A lot of people now look for negative comments as well. If some of your clients were not happy with your services and published their criticisms on the Internet, it will be found by people looking for information about you or your company.
In short, web presence not only means that you should be findable through organic results, keywords and Google advertisements; it also means that you should anticipate what people will find about you when they do a search. Remember that you can have an online reputation even without your participation.
I tend to see that business sites have errors at multiple levels. For example, I often see sites that have not been designed to support search engines. Also sites designed in Flash may look state-of-the-art, but they’re invisible to search engines because search engines cannot read the words on Flash websites. Thus, the content will not be indexed.
Second, the site may not have enough content. What Google considers sufficient is around forty pages of content, with each page containing 400 to 600 words. This will tell the search engines that you know enough about the topic or brand to be considered an expert, an authority.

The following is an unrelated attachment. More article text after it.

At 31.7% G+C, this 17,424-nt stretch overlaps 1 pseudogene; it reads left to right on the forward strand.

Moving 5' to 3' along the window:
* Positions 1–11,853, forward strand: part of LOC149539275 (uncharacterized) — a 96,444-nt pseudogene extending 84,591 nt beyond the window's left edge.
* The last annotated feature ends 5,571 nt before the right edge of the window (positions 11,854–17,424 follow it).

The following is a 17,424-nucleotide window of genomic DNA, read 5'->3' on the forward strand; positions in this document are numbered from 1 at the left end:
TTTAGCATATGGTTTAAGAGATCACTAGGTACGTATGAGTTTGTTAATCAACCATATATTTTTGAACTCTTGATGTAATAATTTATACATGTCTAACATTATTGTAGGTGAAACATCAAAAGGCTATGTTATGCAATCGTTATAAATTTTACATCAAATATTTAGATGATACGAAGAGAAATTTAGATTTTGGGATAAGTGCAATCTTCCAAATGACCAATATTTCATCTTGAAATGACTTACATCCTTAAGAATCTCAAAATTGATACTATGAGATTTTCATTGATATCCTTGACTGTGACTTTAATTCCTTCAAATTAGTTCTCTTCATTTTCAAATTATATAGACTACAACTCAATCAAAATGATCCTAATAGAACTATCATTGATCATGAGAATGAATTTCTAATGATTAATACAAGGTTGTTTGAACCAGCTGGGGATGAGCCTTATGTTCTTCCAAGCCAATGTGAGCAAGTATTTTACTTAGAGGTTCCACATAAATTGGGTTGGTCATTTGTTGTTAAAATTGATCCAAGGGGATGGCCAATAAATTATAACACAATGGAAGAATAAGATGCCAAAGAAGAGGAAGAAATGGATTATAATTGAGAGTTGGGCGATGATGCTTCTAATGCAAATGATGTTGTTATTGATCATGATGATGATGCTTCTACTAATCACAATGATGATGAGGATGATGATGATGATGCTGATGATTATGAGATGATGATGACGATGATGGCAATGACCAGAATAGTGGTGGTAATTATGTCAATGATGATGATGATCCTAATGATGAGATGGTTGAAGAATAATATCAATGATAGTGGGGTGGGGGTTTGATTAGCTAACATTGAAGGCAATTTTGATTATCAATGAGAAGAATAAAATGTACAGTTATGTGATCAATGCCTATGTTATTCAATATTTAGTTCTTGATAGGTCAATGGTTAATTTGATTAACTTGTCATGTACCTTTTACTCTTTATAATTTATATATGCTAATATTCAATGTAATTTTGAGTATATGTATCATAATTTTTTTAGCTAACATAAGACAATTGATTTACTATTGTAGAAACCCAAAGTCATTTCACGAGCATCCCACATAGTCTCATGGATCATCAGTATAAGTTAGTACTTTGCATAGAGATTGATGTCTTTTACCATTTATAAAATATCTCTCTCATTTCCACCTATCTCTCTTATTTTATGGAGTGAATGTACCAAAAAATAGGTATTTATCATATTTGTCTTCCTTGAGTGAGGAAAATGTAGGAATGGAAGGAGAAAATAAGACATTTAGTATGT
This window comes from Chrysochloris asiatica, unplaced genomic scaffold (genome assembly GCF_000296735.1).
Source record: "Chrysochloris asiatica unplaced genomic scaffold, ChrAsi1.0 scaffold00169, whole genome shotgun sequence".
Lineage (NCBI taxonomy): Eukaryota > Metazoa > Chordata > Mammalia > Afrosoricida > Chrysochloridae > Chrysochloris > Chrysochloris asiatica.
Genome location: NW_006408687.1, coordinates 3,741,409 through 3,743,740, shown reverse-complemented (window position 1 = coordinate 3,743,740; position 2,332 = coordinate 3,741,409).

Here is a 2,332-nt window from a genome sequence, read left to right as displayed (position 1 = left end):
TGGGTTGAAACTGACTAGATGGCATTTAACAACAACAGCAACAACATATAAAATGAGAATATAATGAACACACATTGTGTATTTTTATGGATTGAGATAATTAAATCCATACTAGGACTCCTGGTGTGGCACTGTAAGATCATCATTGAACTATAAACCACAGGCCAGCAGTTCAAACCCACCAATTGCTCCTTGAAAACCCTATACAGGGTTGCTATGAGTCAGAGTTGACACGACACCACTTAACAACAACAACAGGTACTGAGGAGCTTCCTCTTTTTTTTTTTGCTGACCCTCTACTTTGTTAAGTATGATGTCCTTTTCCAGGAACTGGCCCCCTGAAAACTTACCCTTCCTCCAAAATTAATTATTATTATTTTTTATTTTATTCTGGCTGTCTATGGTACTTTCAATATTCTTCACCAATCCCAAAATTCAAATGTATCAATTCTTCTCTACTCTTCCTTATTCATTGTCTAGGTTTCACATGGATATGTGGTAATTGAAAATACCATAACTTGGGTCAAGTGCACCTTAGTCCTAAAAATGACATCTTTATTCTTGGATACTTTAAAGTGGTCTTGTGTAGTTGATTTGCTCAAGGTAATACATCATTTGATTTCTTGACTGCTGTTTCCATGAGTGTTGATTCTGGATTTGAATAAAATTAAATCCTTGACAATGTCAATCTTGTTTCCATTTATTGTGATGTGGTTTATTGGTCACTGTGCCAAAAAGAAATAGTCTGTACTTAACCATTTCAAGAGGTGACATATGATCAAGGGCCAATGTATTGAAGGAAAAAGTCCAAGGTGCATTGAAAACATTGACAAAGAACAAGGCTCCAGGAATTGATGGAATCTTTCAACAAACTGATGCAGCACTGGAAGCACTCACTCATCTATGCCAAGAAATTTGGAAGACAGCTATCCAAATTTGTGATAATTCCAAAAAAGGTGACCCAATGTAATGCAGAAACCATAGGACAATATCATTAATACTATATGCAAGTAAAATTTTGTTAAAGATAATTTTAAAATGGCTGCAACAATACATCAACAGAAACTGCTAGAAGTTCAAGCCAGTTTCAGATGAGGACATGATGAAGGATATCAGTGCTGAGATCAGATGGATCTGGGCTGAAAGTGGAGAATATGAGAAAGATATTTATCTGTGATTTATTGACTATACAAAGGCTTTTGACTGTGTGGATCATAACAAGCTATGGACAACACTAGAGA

For sites with just a few pages, Google will not consider it an expert at all. There’s not enough content to give that impression. It’s just a site where people go to for contact information, not for answers. It’s almost like a Yellow Pages ad.
Another mistake is not using keywords correctly. Your main keywords—the search terms people will use when looking for your product—should be mentioned prominently in the first page of your site. If a visitor lands on your site and does not see the keyword, he’ll probably hit the back button fast.